Recent heat may indicate faster warming.Global warming global warming, the gradual increase of the temperature of the earth's lower atmosphere as a result of the increase in greenhouse gases since the Industrial Revolution. during the fourth quarter of the 20th century may already have hit the rate expected for the 21st century, suggests a new analysis of records going back to 1880. Sharply rising temperatures at the end of the 1990s indicate that the fever pace may be even higher, although other scientists doubt that the blip is a trend.
A series of 16 record-warm months in a row during 1997 and 1998 (SN: 1/2/99, p. 6) prompted Thomas R. Karl Thomas R. Karl (Born 22 November 1951, Evergreen Park, Illinois) is the director of the National Oceanic and Atmospheric Administration’s National Climatic Data Center. and his colleagues at the National Climatic Data Center in Asheville, N.C., to take a new look at global warming patterns. The string of record highs may mark a "change point" in the rate of global warming, they conclude in the March 1 GEOPHYSICAL RESEARCH LETTERS Geophysical Research Letters is a publication of the American Geophysical Union. GRL is the organization's only letters journal. Since its introduction in 1974, GRL has published only short research letters, typically 3-5 pages long, which focus on a specific discipline or .
The researchers found that over the past 25 years, Earth has been warming at a rate of 2 [degrees] C per century, rather than the 1.5 [degrees] C rate previously measured (SN: 9/4/99, p. 150). The new pace matches warming rates predicted for the 21st century by the United Nation's Intergovernmental Panel on Climate Change “IPCC” redirects here. For other uses, see IPCC (disambiguation).
The Intergovernmental Panel on Climate Change (IPCC) was established in 1988 by two United Nations organizations, the World Meteorological Organization (WMO) and the United Nations Environment .
With average temperature increasing by 2 [degrees] C per century, there would be only a 1 in 20 chance of 16 record-setting months in a row, says Karl. "Sometimes unusual events really do happen [by chance]," he acknowledges. More likely, the pace of global warming has increased to 3 [degrees] C per century, he says.
Karl adds that he will be more confident of his prediction if temperatures continue to rise at the faster pace through the next few years. Data from 1999 seem to fit his proposal. Despite a La Nina cooling trend in the Pacific, last year was the fifth-warmest year on record, with temperatures outside the tropics tropics, also called tropical zone or torrid zone, all the land and water of the earth situated between the Tropic of Cancer at lat. 23 1-2°N and the Tropic of Capricorn at lat. 23 1-2°S. that were just as high as those in 1998, Karl says.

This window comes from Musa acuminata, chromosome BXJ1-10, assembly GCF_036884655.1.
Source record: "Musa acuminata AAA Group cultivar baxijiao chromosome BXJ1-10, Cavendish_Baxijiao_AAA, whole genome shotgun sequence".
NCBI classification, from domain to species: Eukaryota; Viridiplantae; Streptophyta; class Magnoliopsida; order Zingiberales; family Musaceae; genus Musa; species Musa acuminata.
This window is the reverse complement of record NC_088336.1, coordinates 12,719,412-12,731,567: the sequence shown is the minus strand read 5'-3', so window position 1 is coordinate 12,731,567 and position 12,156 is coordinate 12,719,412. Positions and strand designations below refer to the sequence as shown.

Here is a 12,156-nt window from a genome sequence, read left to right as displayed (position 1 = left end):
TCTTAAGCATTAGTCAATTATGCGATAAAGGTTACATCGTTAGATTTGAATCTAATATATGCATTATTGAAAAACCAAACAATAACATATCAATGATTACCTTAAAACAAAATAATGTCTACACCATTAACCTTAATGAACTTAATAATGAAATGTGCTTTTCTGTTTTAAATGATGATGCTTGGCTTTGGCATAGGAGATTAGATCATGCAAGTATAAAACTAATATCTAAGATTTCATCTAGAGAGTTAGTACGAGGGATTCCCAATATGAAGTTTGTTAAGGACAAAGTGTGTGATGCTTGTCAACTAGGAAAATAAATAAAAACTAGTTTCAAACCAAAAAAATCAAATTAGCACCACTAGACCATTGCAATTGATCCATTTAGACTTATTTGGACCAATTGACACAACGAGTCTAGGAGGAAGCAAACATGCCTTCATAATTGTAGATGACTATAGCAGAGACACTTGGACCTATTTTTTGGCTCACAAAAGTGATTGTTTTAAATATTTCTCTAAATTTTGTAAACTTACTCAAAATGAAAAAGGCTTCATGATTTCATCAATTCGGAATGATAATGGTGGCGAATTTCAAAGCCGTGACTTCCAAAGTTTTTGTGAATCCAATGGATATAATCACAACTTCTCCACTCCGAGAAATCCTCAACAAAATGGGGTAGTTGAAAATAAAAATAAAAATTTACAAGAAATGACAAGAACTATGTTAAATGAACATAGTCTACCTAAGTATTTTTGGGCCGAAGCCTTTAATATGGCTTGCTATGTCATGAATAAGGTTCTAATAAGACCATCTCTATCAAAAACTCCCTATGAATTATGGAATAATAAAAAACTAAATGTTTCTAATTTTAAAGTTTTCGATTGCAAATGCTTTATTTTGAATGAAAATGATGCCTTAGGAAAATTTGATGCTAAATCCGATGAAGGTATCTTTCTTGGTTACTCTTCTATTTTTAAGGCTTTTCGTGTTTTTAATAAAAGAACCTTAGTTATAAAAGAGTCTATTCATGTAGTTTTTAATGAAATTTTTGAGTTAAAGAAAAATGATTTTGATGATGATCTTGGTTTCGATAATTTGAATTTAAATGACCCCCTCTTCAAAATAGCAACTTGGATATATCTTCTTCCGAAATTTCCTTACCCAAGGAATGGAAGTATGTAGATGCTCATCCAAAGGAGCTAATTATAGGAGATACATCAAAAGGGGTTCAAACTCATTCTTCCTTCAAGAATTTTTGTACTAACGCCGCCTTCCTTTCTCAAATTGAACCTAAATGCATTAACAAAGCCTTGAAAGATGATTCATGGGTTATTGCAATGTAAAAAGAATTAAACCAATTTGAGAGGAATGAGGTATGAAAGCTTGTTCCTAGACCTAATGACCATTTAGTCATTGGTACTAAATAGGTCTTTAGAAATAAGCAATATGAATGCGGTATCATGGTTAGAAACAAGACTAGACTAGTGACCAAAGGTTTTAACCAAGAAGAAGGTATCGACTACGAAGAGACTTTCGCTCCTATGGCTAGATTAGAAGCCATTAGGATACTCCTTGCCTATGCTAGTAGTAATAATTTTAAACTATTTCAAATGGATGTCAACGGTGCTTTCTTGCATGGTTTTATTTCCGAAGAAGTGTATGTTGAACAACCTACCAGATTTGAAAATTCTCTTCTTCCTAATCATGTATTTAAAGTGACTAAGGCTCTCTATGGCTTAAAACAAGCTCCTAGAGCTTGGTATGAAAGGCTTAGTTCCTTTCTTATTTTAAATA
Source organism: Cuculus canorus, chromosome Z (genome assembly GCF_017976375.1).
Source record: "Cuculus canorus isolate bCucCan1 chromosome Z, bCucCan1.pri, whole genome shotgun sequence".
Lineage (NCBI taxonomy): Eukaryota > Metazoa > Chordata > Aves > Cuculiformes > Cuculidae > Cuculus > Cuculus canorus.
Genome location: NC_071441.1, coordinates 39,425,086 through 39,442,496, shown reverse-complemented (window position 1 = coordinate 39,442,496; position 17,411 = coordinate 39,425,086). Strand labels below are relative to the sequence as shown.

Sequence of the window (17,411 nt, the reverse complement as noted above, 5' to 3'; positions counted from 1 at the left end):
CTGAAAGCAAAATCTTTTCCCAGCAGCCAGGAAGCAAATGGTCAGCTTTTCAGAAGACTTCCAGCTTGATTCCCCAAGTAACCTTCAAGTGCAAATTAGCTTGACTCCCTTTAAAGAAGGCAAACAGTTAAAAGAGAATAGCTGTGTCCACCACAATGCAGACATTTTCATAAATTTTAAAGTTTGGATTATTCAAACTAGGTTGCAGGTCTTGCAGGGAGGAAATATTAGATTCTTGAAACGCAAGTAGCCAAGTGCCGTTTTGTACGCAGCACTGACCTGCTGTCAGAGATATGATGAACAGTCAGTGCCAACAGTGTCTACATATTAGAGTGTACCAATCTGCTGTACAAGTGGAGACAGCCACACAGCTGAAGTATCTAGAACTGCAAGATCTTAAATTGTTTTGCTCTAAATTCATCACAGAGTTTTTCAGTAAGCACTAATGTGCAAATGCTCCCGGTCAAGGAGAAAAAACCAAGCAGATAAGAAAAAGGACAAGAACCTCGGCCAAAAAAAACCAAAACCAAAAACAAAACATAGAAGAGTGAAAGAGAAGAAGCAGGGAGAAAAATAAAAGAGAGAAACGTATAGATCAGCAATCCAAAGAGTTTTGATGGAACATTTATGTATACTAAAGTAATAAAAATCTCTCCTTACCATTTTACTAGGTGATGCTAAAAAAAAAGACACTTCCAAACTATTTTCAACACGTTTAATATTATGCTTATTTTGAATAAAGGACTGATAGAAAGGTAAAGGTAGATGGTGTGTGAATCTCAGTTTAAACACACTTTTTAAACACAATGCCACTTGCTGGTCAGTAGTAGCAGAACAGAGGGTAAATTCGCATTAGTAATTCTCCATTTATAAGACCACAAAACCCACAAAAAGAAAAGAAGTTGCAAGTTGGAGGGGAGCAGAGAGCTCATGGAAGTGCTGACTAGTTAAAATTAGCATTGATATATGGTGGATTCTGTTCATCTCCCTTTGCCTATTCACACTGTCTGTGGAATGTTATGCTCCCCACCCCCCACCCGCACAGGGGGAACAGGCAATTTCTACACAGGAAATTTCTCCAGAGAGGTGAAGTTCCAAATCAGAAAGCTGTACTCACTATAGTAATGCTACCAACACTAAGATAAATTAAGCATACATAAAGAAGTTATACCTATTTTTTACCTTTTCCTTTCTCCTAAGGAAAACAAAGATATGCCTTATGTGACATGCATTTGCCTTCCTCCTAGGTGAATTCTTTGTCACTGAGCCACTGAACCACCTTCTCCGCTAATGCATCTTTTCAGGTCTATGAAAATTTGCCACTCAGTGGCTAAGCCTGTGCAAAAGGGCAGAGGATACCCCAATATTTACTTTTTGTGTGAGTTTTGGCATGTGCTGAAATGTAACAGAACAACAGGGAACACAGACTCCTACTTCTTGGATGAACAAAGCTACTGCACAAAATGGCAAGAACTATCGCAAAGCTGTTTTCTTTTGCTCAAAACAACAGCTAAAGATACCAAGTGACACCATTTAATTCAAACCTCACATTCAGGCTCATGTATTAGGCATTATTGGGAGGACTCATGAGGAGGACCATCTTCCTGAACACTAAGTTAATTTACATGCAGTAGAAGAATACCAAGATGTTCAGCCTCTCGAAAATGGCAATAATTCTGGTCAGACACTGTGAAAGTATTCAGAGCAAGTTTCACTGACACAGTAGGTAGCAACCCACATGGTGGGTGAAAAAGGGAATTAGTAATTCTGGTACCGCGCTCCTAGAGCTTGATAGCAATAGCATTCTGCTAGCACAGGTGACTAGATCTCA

The meteorological study of climates and their phenomena.
clima·to·log Alan Robock of Rutgers University in New Brunswick, N.J., finds the analysis unconvincing. "From a very short period of time, you can't extrapolate extrapolate - extrapolation the rate of change of a very slow process," he says. "You have to average over 20- or 30-year periods, not 2-year periods."
The researchers' statistical analysis ignores the physics of climate change, Robock says. It's unlikely that the climate system is reacting to steadily increasing greenhouse gases in a different way, as a sudden change in warming rate would require. Data over a longer time are likely to show a constant rate, he says.
"It's quite an interesting little statistical analysis," says Tom Wigley, a senior scientist at the National Center for Atmospheric Research The National Center for Atmospheric Research (NCAR) is a non-governmental U.S.-based institute whose stated mission is "exploring and understanding our atmosphere and its interactions with the Sun, the oceans, the biosphere, and human society. in Boulder, Colo. He adds, however, that Karl's team hasn't given the Pacific warming known as El Nino enough credit. The particularly powerful El Nino of 1997 and 1998 could account for the bump in temperature data but not reflect a new rate of warming. In an El Nino year, Wigley says, "you don't need very much to tip the balance from routine to record."